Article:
Recognising contribution of small and cottage enterprises
Debate over definitional issues of small and medium industries has gone for long, but the general agreement both in this part of the world and in developed countries is that the small and medium-sized enterprises (SMEs) are the main pillars of growth and development. A 2013 census shows that about 98.51 per cent of the total enterprises are from the small and cottage enterprise (SCE) sector. Financing policies for SMEs, micro and cottage types are different and raises several questions. Those must be answered properly to make development of the SMEs realistic.
The same census shows that SMEs comprised about 11 per cent of the total 7.8 million units. The small, micro and cottage industries (SmCIs) types can be placed in one segment while large and medium industries (LMIs) in another segment. The important issue is that small has got some close connection with micro and cottage while the medium could be tagged with large industries. So the acronyms are SmCI and LMI. The issues are very important on the question of structuring financial policies for each segment. Presently policies are overlapping, confusing and non-transparent for different segments. Somebody termed SMEs a 'buzz word', another thought it was the missing middle. However, small may include all types of small, micro and cottage entities. Thus in the definition of the Ministry of Industries(MOI), for the small category, the value range is from Tk 7.5 million to 150 million with the number of employees ranging between 31-120. The Bangladesh Bank (BB) puts the value for this category between Tk 5.0 million to 100 million, employing 25-99 employees.
The definitional issues are dealt by different organisations for different purposes. A comparison between The BB and the Ministry of Industries and the Bangladesh Bank is shown below as these two organisations play the main roles in defining policies on SMEs; a comparison between the definitions of the two organisations is shown in Table -I.
SMEs have got different definitions by the National Board of Revenue (NBR), economic census and other organisations. The Table shows the difference of definitions in respect of assets and employment aspect. In the BB circular there is no mention of definition of large enterprises, while in the MoI definition trading has been dropped. A significant number of SMEs in the country is engaged in trading but not reflected in the definition. Based on the guidelines of the BB, scheduled banks prepare their own policies and they are not interested to go for funding for the small enterprises. Micro and cottage industries are definitely out of their purview as their issues are taken care by the Micro Credit Financing Institutions (MFIs) which is regulated by the Micro Credit Regulatory Authority (MRA) under the Bangladesh Bank.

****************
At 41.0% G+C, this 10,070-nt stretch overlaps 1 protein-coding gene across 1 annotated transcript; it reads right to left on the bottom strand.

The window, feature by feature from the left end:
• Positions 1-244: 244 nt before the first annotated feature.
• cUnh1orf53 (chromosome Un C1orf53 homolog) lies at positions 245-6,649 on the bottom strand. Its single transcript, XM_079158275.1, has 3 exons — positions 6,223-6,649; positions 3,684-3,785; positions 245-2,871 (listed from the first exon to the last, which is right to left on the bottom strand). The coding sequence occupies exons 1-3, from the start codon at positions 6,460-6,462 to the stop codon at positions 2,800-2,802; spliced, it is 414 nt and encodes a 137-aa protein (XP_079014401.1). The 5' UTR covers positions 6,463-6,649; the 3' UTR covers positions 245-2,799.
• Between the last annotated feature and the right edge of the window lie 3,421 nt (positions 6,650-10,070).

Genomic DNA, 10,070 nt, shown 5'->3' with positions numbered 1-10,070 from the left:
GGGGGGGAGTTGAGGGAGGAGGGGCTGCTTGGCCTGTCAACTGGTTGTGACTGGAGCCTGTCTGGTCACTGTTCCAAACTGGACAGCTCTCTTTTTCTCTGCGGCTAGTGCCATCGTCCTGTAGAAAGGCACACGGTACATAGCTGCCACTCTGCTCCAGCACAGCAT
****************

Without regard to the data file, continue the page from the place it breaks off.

Small and Medium Enterprises (SMEs) contribute significantly to the country's economic growth, employment generation and accelerated industrialisation. The sector is labour-intensive, it creates more employment opportunities and acts as a poverty alleviation tool. SMEs also foster development of entrepreneurial skills and innovation. Between the small and medium enterprises, the former is the main agent to create employment and can be a good conduit to serve medium and large ones, but the growth of small industries is much below expectation.
There is, however, a policy gap so far as addressing the issue of small enterprises is concerned. Financing these enterprises would need a clear guidline from the regulatory body. Interestingly, the contribution and statistics of micro and cottage industries is not reflected in the Bangladesh economic review, so the mainstream policy has gone passed them.
SMEs get importance, but cottage and micro categories are the main contributor to employment creation. The 2013 census shows that cottage industries created employment for 13.16 million and micro for 0.56 million people while small created employment for 6.6 million. Thus the SmCEs' total contribution to employment creation is 20.32 million out of 24.5 million employment created by economic establishments.
Deciding the status of cottage and micro as well as small and medium enterprises could have given the best result for reducing inequality and addressing the Sustainable Development Goal (SDG) targets.
Definitional issues are important for policy consideration in matters of extending finance and other related support to different categories of business enterprises, specially small and micro categories.
The writer is CEO, Business Initiative Leading Development (BUILD), a partnership organization of DCCI, MCCI and CCI.